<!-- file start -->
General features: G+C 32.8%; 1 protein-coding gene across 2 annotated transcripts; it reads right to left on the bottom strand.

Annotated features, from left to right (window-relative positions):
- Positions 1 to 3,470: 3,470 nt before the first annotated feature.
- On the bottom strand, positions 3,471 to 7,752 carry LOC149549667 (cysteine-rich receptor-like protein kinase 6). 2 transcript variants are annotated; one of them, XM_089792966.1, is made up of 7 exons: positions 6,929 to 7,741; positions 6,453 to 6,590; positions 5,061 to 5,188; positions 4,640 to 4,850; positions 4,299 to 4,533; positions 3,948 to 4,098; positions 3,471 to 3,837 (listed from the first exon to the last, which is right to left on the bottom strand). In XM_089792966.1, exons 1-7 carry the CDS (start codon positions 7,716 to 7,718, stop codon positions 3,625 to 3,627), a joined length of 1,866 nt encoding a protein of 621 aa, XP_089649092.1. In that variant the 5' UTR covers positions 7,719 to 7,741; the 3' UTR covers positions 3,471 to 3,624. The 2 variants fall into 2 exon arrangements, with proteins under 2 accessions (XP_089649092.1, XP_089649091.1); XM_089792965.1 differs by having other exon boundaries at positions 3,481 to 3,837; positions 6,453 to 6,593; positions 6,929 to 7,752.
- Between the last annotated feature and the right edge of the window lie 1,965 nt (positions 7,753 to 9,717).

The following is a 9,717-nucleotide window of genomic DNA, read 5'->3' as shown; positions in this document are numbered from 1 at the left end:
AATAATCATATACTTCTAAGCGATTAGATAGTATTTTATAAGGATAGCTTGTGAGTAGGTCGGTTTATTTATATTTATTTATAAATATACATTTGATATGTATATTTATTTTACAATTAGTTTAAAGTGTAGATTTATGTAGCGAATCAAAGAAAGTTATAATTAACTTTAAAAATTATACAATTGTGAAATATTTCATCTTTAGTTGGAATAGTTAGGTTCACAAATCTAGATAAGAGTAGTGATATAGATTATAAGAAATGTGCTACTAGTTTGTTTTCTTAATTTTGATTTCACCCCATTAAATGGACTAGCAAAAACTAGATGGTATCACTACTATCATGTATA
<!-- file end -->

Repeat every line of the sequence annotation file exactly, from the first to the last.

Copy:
General features: G+C 32.8%; 1 protein-coding gene across 2 annotated transcripts; it reads right to left on the bottom strand.

Annotated features, from left to right (window-relative positions):
- Positions 1 to 3,470: 3,470 nt before the first annotated feature.
- On the bottom strand, positions 3,471 to 7,752 carry LOC149549667 (cysteine-rich receptor-like protein kinase 6). 2 transcript variants are annotated; one of them, XM_089792966.1, is made up of 7 exons: positions 6,929 to 7,741; positions 6,453 to 6,590; positions 5,061 to 5,188; positions 4,640 to 4,850; positions 4,299 to 4,533; positions 3,948 to 4,098; positions 3,471 to 3,837 (listed from the first exon to the last, which is right to left on the bottom strand). In XM_089792966.1, exons 1-7 carry the CDS (start codon positions 7,716 to 7,718, stop codon positions 3,625 to 3,627), a joined length of 1,866 nt encoding a protein of 621 aa, XP_089649092.1. In that variant the 5' UTR covers positions 7,719 to 7,741; the 3' UTR covers positions 3,471 to 3,624. The 2 variants fall into 2 exon arrangements, with proteins under 2 accessions (XP_089649092.1, XP_089649091.1); XM_089792965.1 differs by having other exon boundaries at positions 3,481 to 3,837; positions 6,453 to 6,593; positions 6,929 to 7,752.
- Between the last annotated feature and the right edge of the window lie 1,965 nt (positions 7,753 to 9,717).

The following is a 9,717-nucleotide window of genomic DNA, read 5'->3' as shown; positions in this document are numbered from 1 at the left end:
AATAATCATATACTTCTAAGCGATTAGATAGTATTTTATAAGGATAGCTTGTGAGTAGGTCGGTTTATTTATATTTATTTATAAATATACATTTGATATGTATATTTATTTTACAATTAGTTTAAAGTGTAGATTTATGTAGCGAATCAAAGAAAGTTATAATTAACTTTAAAAATTATACAATTGTGAAATATTTCATCTTTAGTTGGAATAGTTAGGTTCACAAATCTAGATAAGAGTAGTGATATAGATTATAAGAAATGTGCTACTAGTTTGTTTTCTTAATTTTGATTTCACCCCATTAAATGGACTAGCAAAAACTAGATGGTATCACTACTATCATGTATA